Last Friday, the CBOE Volatility Index (VIX), which is often called the fear gauge of the market, hit a five-year low.
If the VIX truly is the fear gauge for the market, then fear has hit a five-year low, and that is concerning for contrarian investors.
The basic premise of contrarian investing is that when everyone is bullish toward a stock or toward the market, there aren’t any buyers left. Everyone that wants to be long is already long.
When there aren’t any buyers left, there are only sellers.
While the VIX hitting a five-year low is certainly a warning flag for the state of the market rally, it is not a sign that you should sell everything.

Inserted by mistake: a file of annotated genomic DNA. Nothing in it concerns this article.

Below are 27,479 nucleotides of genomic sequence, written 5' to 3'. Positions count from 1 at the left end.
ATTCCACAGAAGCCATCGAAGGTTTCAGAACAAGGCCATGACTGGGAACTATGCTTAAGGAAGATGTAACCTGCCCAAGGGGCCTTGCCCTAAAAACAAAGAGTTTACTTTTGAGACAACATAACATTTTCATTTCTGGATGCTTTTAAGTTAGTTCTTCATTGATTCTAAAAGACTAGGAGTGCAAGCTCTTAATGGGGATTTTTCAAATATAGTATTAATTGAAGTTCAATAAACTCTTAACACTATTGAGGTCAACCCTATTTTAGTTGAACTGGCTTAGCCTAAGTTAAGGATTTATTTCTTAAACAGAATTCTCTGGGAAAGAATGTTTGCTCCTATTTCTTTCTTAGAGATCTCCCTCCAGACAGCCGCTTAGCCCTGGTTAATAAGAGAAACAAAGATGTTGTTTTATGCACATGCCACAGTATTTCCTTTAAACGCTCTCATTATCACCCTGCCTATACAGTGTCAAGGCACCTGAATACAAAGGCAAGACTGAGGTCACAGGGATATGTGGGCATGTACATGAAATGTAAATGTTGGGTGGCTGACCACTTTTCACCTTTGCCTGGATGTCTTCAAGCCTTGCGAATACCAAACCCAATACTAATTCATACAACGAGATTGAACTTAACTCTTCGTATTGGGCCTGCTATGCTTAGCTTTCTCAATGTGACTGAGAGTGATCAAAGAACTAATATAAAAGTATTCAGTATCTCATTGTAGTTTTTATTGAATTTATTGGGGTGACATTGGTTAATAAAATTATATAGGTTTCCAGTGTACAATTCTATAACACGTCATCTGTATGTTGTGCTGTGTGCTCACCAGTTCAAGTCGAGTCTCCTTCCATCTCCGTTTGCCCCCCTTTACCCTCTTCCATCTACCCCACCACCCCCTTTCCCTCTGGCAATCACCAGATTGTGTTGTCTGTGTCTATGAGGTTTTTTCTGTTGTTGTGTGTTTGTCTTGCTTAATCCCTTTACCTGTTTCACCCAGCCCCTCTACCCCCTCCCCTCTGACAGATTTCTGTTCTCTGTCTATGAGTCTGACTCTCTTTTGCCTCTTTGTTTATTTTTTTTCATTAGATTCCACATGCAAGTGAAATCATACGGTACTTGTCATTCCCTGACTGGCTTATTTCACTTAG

If you are highly exposed to stocks at this point, you might want to consider lightening up a little. If you have big profits on some positions, take some gains off the table.
One of the things I have always believed in is taking gains on part of the position when there are warning signs.
When a market or a stock is overbought, close part of it. When the sentiment indicators are suggesting that we are due for a pullback, close part of your most profitable positions.
You can leave part of the trade open to take advantage of any additional rally, but you are protecting the downside.
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